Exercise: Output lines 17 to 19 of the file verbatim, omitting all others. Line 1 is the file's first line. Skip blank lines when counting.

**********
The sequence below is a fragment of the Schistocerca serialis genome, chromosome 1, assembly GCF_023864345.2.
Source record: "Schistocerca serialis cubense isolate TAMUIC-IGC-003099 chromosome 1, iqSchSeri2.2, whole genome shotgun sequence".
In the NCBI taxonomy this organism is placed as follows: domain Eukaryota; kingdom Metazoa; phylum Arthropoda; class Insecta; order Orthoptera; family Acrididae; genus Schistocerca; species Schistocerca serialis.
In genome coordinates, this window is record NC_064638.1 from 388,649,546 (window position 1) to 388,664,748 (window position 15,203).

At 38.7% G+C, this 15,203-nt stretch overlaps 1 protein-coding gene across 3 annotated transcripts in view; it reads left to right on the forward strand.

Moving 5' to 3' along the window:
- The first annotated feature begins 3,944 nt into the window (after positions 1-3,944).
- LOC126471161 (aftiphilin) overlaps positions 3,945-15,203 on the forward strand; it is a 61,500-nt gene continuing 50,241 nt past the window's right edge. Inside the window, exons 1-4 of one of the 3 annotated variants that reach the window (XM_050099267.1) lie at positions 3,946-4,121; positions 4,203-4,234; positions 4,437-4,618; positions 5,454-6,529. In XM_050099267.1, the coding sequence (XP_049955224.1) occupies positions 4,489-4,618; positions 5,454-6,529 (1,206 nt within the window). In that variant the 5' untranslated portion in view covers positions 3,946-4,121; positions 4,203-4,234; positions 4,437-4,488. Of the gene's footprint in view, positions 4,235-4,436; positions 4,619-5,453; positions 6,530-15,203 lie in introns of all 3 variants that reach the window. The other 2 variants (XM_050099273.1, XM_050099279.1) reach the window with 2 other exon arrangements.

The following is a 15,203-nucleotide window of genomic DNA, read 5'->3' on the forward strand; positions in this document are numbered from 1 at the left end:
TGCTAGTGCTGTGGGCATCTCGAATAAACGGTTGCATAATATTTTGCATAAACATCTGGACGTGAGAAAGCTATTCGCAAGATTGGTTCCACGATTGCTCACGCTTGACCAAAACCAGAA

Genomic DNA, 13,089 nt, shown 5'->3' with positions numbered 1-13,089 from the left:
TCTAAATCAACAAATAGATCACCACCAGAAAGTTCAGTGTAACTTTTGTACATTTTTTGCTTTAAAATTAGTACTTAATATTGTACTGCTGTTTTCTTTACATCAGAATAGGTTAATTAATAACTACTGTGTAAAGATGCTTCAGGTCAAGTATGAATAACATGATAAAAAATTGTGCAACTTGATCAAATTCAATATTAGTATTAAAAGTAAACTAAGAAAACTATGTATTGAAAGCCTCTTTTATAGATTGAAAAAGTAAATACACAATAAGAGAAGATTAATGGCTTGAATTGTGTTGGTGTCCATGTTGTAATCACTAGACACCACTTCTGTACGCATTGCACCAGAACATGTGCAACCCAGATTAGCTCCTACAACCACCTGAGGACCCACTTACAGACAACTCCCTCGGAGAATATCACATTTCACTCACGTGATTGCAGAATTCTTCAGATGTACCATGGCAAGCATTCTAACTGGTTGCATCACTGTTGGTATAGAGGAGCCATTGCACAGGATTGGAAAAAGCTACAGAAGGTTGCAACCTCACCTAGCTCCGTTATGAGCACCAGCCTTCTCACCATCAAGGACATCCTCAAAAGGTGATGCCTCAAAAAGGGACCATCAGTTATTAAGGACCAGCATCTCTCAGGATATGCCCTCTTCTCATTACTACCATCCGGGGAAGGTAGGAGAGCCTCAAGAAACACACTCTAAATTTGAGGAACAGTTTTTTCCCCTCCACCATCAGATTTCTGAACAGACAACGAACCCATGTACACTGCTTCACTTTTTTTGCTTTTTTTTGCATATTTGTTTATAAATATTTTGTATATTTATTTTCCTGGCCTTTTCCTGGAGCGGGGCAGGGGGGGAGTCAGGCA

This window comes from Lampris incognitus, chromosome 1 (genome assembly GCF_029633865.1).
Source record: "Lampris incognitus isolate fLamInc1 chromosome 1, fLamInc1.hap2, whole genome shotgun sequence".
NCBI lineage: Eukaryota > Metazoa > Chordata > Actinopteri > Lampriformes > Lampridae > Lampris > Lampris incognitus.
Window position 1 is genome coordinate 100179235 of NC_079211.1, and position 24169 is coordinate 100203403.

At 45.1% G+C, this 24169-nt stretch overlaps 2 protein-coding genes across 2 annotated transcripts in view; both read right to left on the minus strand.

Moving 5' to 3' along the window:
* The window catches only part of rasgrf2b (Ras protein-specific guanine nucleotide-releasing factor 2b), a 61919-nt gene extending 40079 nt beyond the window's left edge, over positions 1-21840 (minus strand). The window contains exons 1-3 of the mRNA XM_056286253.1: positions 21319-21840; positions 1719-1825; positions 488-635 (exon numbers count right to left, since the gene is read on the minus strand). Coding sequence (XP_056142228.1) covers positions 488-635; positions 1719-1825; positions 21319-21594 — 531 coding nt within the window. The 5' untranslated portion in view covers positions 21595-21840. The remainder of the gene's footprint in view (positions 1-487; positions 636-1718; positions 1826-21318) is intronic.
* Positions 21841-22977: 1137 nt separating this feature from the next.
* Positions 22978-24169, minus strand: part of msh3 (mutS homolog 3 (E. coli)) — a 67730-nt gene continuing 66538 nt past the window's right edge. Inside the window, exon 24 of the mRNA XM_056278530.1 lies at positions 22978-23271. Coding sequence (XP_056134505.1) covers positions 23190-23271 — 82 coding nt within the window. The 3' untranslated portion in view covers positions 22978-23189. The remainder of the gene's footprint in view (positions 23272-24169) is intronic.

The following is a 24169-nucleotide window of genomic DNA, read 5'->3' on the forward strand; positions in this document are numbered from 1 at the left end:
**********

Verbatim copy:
At 45.1% G+C, this 24169-nt stretch overlaps 2 protein-coding genes across 2 annotated transcripts in view; both read right to left on the minus strand.

Moving 5' to 3' along the window:
* The window catches only part of rasgrf2b (Ras protein-specific guanine nucleotide-releasing factor 2b), a 61919-nt gene extending 40079 nt beyond the window's left edge, over positions 1-21840 (minus strand). The window contains exons 1-3 of the mRNA XM_056286253.1: positions 21319-21840; positions 1719-1825; positions 488-635 (exon numbers count right to left, since the gene is read on the minus strand). Coding sequence (XP_056142228.1) covers positions 488-635; positions 1719-1825; positions 21319-21594 — 531 coding nt within the window. The 5' untranslated portion in view covers positions 21595-21840. The remainder of the gene's footprint in view (positions 1-487; positions 636-1718; positions 1826-21318) is intronic.